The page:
I've never seen the charm of tartar sauce myself.
    Me neither, I’m afraid.

    If onion rings are, as the angels intend, breaded rather than battered, then any condiment may well be superfluous. But if one is desired, a good comeback sauce works well.

  • KarlLB wrote: »
    Eirenist wrote: »
    Why not just say 'free'?

    Because some people's dialects use a preposition. I can't see what's so terrible. Perhaps in their dialects "free" can't be used adverbally so needs the "for" to create an adverbial phrase.

    Also, a lot of these things work by analogy, thus, for nothing, for a lot of money, etc., may influence for free. But as you say, dialects differ from standard English.
  • Rev per MinuteRev per Minute Shipmate
    edited July 2021
    KarlLB wrote: »
    Eirenist wrote: »
    Why not just say 'free'?

    Because some people's dialects use a preposition. I can't see what's so terrible. Perhaps in their dialects "free" can't be used adverbally so needs the "for" to create an adverbial phrase.

    Also, a lot of these things work by analogy, thus, for nothing, for a lot of money, etc., may influence for free. But as you say, dialects differ from standard English.

    I think the point of this thread is to show that there is no such thing as Standard English! Even if English was only spoken in England, 'standard' would only be defined by a (self-appointed) authority's choice, not by one version being the root of all the others. No 'Academie Anglaise', no standard version of the language.
  • Many churches in these parts are adopting a sticker system. Typically, though not always, the stickers are affixed to name tags (which are fairly common in these parts—not a trend I particularly like, but there it is). The stickers are red, yellow and green. Red means “I’m here, but I’m really not comfortable getting too close to people yet.” Yellow means “Some closeness and some limited contact is okay, but take it slowly please.” Green basically means “Bring on the hugs, I’m fine with them.” The idea is that the stickers give people a way to honor others’ comfort levels without having to announce them or ask about them.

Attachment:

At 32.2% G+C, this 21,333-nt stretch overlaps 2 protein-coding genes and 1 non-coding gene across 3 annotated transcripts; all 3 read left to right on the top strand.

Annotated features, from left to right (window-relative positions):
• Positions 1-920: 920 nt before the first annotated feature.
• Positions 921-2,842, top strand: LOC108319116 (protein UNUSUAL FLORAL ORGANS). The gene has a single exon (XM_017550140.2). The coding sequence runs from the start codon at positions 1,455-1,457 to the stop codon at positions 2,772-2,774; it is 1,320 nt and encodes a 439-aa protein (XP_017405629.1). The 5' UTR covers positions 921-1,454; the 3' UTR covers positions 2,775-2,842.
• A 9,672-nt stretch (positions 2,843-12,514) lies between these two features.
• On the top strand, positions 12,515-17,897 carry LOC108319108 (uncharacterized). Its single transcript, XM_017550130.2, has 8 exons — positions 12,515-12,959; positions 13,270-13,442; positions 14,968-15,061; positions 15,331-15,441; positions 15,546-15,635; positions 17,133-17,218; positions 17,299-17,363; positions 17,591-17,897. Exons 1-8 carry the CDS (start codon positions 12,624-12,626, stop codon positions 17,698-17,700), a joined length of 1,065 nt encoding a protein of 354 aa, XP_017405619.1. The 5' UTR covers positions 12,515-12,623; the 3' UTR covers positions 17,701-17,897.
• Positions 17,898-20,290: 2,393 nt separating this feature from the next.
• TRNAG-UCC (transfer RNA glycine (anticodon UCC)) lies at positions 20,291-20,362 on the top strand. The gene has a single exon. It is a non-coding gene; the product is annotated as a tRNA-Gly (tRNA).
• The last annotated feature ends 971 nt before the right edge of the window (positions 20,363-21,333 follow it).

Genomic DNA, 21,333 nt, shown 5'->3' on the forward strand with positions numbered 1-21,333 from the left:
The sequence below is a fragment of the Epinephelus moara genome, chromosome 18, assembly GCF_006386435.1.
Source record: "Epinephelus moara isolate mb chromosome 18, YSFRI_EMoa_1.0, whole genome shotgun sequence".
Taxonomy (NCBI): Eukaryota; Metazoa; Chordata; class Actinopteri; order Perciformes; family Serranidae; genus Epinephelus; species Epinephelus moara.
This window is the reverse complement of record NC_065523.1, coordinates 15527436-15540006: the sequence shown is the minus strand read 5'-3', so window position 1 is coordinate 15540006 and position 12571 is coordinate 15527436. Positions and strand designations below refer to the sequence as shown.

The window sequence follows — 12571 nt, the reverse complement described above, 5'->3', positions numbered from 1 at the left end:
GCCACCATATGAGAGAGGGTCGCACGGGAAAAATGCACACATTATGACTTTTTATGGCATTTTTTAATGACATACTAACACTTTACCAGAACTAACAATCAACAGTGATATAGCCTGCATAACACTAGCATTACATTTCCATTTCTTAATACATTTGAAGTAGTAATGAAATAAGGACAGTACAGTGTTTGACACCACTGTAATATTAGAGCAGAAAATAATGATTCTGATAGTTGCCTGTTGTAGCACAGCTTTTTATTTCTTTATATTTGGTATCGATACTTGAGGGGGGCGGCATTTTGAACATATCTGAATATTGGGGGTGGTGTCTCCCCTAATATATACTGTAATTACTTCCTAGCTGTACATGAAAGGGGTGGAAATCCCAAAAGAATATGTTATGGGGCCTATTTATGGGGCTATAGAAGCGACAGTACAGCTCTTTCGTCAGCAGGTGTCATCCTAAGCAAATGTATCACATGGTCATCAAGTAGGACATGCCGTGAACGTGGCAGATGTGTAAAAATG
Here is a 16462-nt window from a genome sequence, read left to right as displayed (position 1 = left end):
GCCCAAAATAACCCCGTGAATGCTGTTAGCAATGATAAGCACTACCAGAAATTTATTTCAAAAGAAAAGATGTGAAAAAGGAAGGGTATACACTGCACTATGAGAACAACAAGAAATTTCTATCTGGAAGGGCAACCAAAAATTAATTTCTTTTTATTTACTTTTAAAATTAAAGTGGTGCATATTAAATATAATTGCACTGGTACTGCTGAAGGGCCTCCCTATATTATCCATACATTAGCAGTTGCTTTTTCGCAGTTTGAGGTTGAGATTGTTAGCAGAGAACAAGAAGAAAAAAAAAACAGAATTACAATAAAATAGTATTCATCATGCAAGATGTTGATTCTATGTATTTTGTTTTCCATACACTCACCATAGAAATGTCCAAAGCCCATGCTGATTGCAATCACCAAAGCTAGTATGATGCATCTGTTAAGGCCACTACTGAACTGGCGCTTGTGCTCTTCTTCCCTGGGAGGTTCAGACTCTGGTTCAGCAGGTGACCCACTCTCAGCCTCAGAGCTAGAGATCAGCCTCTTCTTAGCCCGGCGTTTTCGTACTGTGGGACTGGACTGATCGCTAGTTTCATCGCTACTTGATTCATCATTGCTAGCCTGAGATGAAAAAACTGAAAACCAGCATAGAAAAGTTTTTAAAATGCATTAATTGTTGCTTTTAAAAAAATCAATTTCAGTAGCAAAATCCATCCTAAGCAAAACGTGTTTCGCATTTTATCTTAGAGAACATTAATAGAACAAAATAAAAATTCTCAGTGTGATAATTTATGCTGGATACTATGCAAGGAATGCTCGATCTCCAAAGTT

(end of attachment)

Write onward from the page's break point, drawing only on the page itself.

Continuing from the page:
• KarlLB wrote: »
    Eirenist wrote: »
    Why not just say 'free'?

    Because some people's dialects use a preposition. I can't see what's so terrible. Perhaps in their dialects "free" can't be used adverbally so needs the "for" to create an adverbial phrase.
    I assumed that "free" meant "free of charge", so the "for" doesn't belong there.
    ---
    In other news, being in New York for the 4th July, my beloved mother-in-law had me put up her Stars and Stripes flag on the porch. Nobody else would have had the nerve to ask.
  • I'm left wondering which dialect of English has 'homour' rather than 'humour' or 'humor'.

    Tartare sauce is for use with fish. It may go with other things but it makes the Baby Jesus cry.
  • I'm left wondering which dialect of English has 'homour' rather than 'humour' or 'humor'.

    Tartare sauce is for use with fish. It may go with other things but it makes the Baby Jesus cry.
    :naughty: Tangent:
    What is wrong with making Baby Jesus cry? I don't recall anything about Jesus crying ever.
    /Tangent
  • Nick Tamen wrote: »
    Firenze wrote: »
    I've never seen the charm of tartar sauce myself.
    Me neither, I’m afraid.